Name: James Tappenden
Degree and university: Loughborough University with a First Class Meng (Hons) degree in Computer Network & Internet Engineering.
Title: IT&N Graduate, Orange
What do you actually do? Since October 2006 I’ve worked for Orange within the IT & Networks function, which is responsible for designing, delivering, maintaining and improving the systems and infrastructure that drives the business – both for our internal and external customers. My role itself is wide-ranging and varied; over the past eighteen months I’ve worked in the Operational Security, Capacity Planning, Strategic Billing, and Service Management areas. I’ve undertaken a diverse range of tasks and projects within those roles, ranging from protecting our customers from fraudulent phishing attacks, through to delivering significant cost savings by putting forward a business case to remove a redundant monitoring solution.
Why did you decide to go into IT? I’ve always been interested in how things work and how technology can be used to make life simpler and more exciting. I wanted a degree and a job that would allow me to appreciate technology and what it does, but without getting too bogged down in detail, and allowing me to take on responsibility and make decisions.
How did you decide on your university and course? I took on board a lot of information from a huge number of different sources – newspaper league tables, university websites, open days, UCAS and through speaking to older friends and family who I felt could offer advice. There’s always a risk of taking on too much information, but I’d advise looking beyond the course at the university itself, the town or city it’s based in, and what other opportunities it can make available to you in the three or four years you’ll spend there!
Would you undertake more training to further your career? The graduate scheme at Orange has already provided me with an individually tailored scheme of additional development, including courses such as presentation skills, influence and persuasion, finance and project management. I’ve also been involved in two significant projects to aid my development – one helping the National Trust develop a new strategy for young people, and another developing and presenting a business case for a new virtual communications provider. In addition to this, Orange is sponsoring me to study a second degree. I’ve begun studying for an MBA (Master of Business Administration) with the Open University, which is really helping to enhance my wider business acumen and complements my existing technical and analytical skill set well. Finally, I’m also undertaking an ITIL (IT Infrastructure Library) Service Management qualification to complement my current role and short-term career aspirations. If you thought learning stopped at University, think again!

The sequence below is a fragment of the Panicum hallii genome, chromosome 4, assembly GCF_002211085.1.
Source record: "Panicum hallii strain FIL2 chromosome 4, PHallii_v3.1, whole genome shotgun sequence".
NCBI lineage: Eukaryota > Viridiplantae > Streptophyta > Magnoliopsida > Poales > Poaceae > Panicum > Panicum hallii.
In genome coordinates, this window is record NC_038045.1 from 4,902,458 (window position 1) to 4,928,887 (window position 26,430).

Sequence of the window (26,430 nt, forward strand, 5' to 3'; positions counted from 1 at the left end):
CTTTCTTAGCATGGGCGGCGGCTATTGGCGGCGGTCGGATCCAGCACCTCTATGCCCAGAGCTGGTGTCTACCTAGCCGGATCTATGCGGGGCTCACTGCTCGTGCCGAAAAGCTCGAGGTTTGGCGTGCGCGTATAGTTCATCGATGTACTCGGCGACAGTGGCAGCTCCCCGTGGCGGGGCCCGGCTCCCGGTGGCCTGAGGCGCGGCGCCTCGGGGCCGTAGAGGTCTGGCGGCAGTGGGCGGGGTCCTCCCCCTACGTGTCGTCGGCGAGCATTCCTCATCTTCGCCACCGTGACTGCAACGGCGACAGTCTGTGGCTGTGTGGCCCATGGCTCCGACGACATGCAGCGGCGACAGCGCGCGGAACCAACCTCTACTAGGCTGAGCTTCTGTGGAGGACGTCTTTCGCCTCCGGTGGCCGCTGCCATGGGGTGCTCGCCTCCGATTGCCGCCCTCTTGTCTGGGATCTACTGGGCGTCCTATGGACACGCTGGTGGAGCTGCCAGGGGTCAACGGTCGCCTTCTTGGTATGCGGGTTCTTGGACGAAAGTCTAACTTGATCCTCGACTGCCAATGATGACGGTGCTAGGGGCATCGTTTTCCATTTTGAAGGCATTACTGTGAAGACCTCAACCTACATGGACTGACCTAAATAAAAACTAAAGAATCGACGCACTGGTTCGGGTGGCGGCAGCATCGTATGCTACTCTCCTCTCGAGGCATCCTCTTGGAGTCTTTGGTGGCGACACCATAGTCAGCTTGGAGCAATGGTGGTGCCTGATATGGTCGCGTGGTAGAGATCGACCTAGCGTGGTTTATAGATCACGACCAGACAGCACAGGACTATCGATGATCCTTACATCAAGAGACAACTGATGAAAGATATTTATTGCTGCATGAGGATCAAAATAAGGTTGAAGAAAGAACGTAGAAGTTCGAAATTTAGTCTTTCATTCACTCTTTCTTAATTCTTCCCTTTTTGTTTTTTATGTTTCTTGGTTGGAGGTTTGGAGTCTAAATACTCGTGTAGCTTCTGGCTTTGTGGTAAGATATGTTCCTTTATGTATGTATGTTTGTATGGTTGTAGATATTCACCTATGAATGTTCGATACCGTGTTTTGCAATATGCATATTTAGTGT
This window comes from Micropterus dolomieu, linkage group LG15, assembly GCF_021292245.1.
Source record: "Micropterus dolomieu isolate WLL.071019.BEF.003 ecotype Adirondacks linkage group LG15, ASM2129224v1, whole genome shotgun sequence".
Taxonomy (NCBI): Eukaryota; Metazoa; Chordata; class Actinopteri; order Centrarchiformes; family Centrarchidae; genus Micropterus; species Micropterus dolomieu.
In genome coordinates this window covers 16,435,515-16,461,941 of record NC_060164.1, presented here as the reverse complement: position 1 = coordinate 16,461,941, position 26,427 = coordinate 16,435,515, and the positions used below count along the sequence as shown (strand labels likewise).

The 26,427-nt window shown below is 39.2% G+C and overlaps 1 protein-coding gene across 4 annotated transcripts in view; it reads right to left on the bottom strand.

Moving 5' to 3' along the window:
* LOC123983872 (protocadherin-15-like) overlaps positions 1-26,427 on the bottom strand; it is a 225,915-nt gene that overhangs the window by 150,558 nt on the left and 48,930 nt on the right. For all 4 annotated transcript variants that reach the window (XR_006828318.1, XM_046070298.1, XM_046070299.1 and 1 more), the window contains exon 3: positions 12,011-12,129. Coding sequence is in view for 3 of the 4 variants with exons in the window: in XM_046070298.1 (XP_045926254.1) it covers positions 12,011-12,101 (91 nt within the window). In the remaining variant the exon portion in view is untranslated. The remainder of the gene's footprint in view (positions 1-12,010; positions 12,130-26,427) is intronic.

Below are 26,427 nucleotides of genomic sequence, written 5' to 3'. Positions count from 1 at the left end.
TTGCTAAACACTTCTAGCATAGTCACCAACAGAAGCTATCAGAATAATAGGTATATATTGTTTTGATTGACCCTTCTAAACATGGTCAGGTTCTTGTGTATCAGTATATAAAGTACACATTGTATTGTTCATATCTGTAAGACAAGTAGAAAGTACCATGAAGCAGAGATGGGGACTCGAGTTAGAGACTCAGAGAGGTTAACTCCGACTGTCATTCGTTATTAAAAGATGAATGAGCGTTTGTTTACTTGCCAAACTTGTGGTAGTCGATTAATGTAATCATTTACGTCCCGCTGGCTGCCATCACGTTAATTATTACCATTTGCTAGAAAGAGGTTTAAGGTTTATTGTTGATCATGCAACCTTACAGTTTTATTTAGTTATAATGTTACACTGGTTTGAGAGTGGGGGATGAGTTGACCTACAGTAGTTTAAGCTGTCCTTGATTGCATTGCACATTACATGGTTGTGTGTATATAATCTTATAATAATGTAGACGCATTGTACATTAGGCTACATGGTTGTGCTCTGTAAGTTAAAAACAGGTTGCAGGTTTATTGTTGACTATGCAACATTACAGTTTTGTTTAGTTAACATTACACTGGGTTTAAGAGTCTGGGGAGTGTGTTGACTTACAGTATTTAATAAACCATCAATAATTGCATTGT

What do you like most about what you do and are there any downsides? The variety is great and also my colleagues – there’s generally a really friendly and fun atmosphere in all the offices and that always makes the day fly by! I also really like being able to take on responsibility for significant pieces of work in the roles I’ve had, and the sense of satisfaction I get when I know I’ve done a great job. It’s hard work and sometimes that can mean long hours – in one role I had to communicate with a company in Korea which meant several early starts! Working in any kind of operational area with live systems is also unpredictable and can mean work arriving when you least expect (or want!) it.
What skills do you need to do what you do? It’s really important to be adaptable and not stick too rigidly to one idea. My goals and aspirations have changed wildly over the past couple of years and if I’d stuck to where I thought I was going to be when I left University I wouldn’t be as happy now. What you know is useful, but not as important as how you do things – I’d encourage anyone to think really carefully about how you go about solving a problem as much as you think about the solution itself.
What advice would you give students coming into this sector? Be willing to learn, adapt and to embrace change. It’s such a fast moving sector that you always need to keep an eye on the bigger picture and be willing to adapt, retrain and continuously take on new skills in order to remain up-to-date and an asset to your company.